This year—as is the tradition on the third Saturday of November—Ukraine is commemorating the 85th anniversary of the Holodomor, a man-made, politically induced famine which took the lives of over four million Ukrainians. This famine was an instrument of the national policy of the Bolsheviks and their last effort to conquer the resistance of the Ukrainian peasantry against the Soviet system. 

Fast forward to today. Many are shocked by the tactlessness of shops which nevertheless advertise their sales with a "Black Friday" message. Just one day before every Ukrainian is asked by the National Memory Institute to light a candle in memory of the innocent victims of the Holodomor, the Black Friday craze begins. It’s beyond tone deaf.

Read More

As McDonalds prepared to open its first restaurant in the Soviet Union in 1990, the fast food company embarked on a program to train its future staff to smile and thank customers. During the training session one of the young new hamburger restaurant recruits raised his hand and asked the American instructor: Why should I say thank you? I’m the one with the meat!’

Soviet customer service was notorious for showing no gratitude. Much of that is now history.

Read More

Western democracies are under threat from outside meddling, and Ukraine is the testing ground for this interference. Former Assistant Secretary of State David J. Kramer looks at why Ukraine’s position on the frontline of freedom has led to increase foreign interference in Ukraine and why the West must pay attention to possible influence operations in the upcoming March 2019 presidential elections.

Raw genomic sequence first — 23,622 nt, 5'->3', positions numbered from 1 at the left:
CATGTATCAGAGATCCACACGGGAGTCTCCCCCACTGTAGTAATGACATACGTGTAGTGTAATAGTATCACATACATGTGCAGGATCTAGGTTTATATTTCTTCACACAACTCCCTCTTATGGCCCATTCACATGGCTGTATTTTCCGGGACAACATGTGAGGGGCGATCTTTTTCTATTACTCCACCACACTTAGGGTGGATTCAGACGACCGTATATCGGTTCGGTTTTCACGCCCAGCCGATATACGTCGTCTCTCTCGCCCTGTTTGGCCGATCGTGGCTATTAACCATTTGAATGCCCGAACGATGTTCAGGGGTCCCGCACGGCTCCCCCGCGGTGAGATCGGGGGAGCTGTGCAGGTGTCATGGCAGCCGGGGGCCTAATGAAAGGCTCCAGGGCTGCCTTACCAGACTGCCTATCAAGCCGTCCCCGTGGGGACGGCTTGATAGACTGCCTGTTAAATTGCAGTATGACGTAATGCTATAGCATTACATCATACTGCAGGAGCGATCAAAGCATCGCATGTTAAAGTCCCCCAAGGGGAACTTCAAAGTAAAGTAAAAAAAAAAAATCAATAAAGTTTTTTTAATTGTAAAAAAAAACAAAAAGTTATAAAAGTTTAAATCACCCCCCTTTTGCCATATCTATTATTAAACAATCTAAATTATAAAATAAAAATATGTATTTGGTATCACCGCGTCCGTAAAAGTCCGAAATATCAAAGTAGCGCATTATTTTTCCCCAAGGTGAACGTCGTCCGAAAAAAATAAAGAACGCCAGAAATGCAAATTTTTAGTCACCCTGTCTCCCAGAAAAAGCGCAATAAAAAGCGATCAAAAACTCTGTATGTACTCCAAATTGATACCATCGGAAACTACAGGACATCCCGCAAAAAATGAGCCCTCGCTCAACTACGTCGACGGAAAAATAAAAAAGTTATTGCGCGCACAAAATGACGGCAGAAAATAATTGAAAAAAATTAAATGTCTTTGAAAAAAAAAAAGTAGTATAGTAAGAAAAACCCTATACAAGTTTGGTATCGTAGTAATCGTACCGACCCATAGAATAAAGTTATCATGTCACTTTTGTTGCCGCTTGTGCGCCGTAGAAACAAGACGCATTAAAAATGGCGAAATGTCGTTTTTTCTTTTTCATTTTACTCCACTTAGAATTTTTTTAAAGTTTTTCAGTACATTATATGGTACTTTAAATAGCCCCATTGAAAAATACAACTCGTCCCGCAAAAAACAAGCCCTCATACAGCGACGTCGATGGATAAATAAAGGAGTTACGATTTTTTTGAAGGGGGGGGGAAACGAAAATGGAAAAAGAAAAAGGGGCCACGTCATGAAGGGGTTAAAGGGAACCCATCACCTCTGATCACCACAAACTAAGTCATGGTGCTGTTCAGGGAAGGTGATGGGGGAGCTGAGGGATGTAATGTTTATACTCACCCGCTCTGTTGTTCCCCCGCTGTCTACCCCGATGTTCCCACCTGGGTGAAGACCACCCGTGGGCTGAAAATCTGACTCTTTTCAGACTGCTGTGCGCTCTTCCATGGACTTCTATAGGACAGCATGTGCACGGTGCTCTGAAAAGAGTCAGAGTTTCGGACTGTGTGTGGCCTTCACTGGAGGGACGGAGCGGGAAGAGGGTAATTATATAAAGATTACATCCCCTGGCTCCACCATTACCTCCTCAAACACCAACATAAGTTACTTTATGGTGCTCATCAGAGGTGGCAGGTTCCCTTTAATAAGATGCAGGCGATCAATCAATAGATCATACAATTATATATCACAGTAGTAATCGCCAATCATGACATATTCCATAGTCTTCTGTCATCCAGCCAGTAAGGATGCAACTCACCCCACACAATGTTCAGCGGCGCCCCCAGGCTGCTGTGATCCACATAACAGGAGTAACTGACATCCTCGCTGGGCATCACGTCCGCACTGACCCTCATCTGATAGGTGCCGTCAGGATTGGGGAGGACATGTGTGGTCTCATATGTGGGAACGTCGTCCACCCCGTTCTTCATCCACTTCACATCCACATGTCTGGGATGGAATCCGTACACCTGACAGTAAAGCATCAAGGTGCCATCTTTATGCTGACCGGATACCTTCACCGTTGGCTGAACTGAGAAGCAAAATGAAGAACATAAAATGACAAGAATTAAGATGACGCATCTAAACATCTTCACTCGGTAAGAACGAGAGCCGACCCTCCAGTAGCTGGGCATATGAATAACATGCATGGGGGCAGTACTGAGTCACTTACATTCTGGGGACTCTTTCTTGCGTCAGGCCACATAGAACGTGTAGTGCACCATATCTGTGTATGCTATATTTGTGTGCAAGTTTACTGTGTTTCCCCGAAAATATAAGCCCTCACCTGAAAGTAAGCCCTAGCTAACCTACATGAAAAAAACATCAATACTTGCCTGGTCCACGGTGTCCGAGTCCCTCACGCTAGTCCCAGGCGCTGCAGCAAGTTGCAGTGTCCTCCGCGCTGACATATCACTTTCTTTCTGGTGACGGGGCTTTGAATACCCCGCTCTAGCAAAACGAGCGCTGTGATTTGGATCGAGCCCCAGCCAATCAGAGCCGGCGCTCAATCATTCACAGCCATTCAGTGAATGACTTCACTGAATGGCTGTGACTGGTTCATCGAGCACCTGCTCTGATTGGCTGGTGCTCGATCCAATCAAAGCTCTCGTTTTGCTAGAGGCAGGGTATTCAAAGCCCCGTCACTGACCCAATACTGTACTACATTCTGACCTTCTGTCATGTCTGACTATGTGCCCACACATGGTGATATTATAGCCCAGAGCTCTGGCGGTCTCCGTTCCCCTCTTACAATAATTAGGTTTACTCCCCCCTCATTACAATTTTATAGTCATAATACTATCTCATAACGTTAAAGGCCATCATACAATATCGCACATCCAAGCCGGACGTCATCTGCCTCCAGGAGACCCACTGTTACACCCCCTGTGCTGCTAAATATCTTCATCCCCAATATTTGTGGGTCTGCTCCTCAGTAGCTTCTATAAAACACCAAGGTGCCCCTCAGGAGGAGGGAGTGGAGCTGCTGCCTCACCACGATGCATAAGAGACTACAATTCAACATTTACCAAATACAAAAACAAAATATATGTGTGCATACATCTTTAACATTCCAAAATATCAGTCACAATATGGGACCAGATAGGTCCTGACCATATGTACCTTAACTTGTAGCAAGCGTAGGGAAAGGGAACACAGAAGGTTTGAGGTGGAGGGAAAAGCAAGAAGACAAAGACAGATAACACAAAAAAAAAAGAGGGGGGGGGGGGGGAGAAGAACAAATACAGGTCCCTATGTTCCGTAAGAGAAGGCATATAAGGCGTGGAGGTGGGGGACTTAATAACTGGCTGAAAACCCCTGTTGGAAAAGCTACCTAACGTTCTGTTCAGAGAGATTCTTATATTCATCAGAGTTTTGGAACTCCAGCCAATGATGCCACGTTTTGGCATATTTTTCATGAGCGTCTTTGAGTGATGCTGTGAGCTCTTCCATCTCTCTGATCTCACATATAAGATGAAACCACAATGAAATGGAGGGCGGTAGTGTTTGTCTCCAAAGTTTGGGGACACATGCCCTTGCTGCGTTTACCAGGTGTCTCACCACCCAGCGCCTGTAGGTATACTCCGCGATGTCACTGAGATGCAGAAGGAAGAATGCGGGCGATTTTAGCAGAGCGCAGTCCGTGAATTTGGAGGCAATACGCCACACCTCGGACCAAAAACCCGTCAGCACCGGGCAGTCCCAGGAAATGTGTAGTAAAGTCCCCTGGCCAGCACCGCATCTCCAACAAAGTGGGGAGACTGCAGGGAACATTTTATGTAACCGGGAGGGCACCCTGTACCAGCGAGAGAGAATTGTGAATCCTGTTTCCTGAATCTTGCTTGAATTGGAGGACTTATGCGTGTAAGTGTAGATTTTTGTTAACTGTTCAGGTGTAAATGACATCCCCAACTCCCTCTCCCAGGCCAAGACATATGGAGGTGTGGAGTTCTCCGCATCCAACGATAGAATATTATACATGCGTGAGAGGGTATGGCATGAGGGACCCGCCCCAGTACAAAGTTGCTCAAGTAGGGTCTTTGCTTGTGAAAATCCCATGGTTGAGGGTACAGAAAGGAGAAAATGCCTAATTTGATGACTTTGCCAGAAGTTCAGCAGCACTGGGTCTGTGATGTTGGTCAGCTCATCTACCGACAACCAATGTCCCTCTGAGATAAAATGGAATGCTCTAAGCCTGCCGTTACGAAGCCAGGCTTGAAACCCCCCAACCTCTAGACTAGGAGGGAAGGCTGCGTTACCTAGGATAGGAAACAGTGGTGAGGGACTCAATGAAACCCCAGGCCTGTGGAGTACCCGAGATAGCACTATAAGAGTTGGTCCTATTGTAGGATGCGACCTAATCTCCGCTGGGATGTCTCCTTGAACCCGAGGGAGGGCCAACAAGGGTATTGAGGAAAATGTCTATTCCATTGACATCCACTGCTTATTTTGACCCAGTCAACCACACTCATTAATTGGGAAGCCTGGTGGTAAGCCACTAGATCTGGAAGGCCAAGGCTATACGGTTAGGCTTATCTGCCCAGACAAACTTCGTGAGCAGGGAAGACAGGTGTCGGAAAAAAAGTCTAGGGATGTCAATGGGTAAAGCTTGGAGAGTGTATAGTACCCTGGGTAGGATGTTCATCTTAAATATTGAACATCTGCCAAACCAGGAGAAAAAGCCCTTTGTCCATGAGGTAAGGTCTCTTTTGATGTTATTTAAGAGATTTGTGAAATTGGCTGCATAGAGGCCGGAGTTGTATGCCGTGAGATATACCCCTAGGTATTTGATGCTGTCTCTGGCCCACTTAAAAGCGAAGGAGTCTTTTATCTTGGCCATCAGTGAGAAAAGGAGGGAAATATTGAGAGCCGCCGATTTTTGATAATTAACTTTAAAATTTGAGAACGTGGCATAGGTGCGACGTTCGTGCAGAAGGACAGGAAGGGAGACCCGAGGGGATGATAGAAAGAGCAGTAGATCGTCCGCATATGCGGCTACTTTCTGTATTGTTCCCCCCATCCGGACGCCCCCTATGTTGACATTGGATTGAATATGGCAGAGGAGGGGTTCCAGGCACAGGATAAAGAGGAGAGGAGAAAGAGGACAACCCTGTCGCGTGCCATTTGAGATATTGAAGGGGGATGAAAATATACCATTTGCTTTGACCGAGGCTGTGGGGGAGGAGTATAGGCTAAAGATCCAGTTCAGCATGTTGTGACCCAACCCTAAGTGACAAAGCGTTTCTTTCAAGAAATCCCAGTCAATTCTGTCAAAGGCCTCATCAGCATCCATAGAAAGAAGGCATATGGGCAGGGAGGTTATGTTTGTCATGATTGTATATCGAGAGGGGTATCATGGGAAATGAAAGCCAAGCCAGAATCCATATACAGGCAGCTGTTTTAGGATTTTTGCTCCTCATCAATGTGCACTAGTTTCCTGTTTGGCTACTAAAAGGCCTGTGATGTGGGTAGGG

Read More

Russia is desperately trying to prevent the Ukrainian Orthodox Church from finally freeing itself from Moscow, and its tactics aren’t working.

Having gotten used to enjoying influence over the hearts and minds of some believers in Ukraine, the Russian Orthodox Church (ROC) through its puppet body, the Ukrainian Orthodox Church of Moscow Patriarchate (UOC MP), has naturally resisted the process of Ukraine breaking free of Russia's "religious" claws.

Read More

As Ukraine’s 2019 elections approach, Moscow’s interests have come into greater focus. Despite the pro-European momentum delivered by the 2014 Euromaidan Revolution, parties more closely aligned with Moscow’s interests may see a more realistic path to power than is widely assumed.

Read More

Western democracies are under threat from outside meddling, and Ukraine is the testing ground for this interference. Russian President Vladimir Putin’s persistent efforts to influence the domestic politics of his neighbors and countries well beyond Russia’s borders have posed enormous challenges in Europe and across the Atlantic.

Read More